In the setpiece being shot tonight, Rosemary leads a group of her “sisters” in pelting a bloodied victim they’ve hung from a tree—via vines through his ruined eye sockets—with sticks and assorted forest detritus. The other girls are played by Kelsey Smith, Amy Fabish, Hope Alexander and Alison Hanlon, who are getting used to performing this kind of mayhem for Gregory’s camera.
“So far, we’ve also done a scene where one of the main actresses was tied to a tree, and we were skipping in a circle around her and whipping her with branches,” Smith says. “It’s interesting to become a totally different person than you really are in normal life. You just have to think evil. Also, the setting helps; when you’re outside in the woods at night and you have that whole effect, you just get into it.”
Fabish reveals that, thanks to the magic of makeup, she’s playing more than one of the Plague Town kids. “I’m a few of ’em,” she says. “The first one was Twisted Figure, where I just got to hide in the woods. The one tonight is Female Attacker 4, and the last one is going to be Nails, who is really, really cool. I can’t wait to play that one; she gets a great killing scene.”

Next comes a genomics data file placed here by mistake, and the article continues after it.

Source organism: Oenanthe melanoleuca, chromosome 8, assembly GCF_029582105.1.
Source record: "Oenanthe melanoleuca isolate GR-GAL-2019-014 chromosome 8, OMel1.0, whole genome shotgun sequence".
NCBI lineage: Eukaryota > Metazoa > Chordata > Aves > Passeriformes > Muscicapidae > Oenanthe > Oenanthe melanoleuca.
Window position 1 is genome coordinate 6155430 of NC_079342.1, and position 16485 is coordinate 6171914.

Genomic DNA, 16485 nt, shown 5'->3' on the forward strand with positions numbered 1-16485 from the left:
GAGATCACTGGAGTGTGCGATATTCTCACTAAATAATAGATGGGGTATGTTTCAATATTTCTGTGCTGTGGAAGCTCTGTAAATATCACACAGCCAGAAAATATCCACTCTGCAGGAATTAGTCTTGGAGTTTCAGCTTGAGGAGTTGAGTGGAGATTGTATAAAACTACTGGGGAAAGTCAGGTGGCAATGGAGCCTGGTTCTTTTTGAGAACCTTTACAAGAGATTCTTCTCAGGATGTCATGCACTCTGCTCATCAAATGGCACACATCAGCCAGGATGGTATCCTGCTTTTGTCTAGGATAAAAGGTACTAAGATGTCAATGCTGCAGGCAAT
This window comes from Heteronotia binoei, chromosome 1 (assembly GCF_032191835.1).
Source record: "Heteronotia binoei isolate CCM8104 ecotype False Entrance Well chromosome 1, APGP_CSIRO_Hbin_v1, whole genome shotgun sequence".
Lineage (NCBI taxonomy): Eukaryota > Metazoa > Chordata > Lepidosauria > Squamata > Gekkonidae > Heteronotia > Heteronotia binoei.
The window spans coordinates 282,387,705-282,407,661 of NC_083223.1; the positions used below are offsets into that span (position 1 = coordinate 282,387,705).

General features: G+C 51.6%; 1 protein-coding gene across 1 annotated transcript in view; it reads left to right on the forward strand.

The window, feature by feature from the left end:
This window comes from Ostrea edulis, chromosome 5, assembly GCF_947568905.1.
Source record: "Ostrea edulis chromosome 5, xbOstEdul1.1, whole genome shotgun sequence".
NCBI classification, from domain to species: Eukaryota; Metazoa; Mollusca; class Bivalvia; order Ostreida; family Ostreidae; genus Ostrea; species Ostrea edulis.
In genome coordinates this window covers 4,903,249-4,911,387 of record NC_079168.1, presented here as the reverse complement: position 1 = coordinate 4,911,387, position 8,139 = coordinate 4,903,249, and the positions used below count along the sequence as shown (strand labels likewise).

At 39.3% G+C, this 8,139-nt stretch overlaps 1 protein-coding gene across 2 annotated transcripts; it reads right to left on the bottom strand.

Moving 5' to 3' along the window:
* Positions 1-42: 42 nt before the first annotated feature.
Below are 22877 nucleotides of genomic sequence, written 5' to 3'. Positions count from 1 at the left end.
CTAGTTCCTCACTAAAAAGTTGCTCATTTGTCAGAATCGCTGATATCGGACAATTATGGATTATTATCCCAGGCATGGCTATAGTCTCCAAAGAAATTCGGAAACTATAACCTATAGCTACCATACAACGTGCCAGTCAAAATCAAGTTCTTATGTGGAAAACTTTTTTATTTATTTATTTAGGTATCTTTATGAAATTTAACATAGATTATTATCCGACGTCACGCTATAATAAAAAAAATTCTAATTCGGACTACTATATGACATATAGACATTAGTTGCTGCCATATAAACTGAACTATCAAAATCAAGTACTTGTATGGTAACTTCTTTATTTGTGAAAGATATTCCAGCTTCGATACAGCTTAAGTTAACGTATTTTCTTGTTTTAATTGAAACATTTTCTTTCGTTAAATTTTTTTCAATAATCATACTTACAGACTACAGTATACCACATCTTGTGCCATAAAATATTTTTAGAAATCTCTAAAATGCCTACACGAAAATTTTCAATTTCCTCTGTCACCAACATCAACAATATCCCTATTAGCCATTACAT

At 22, Fabish is one of the oldest among those limning Plague Town’s villains, which helped win her the multiple roles. “During the casting call,” she notes, “they kept having me come back a few times, so I wasn’t sure which part they wanted me for. I guess they were assuming they would use me for a few different ones, and with the prosthetics, you won’t be able to distinguish that they’re all me.” Getting all her different visages on has been nothing but a joy for the actress. “It’s just so much fun,” she smiles. “It’s a long process, but I love how everything ends up looking. It’s such a transformation; I’ve never seen anything like it. And with everyone wearing it, it’s funny because you forget each other’s faces. We just recognize each other from our [makeup] faces!”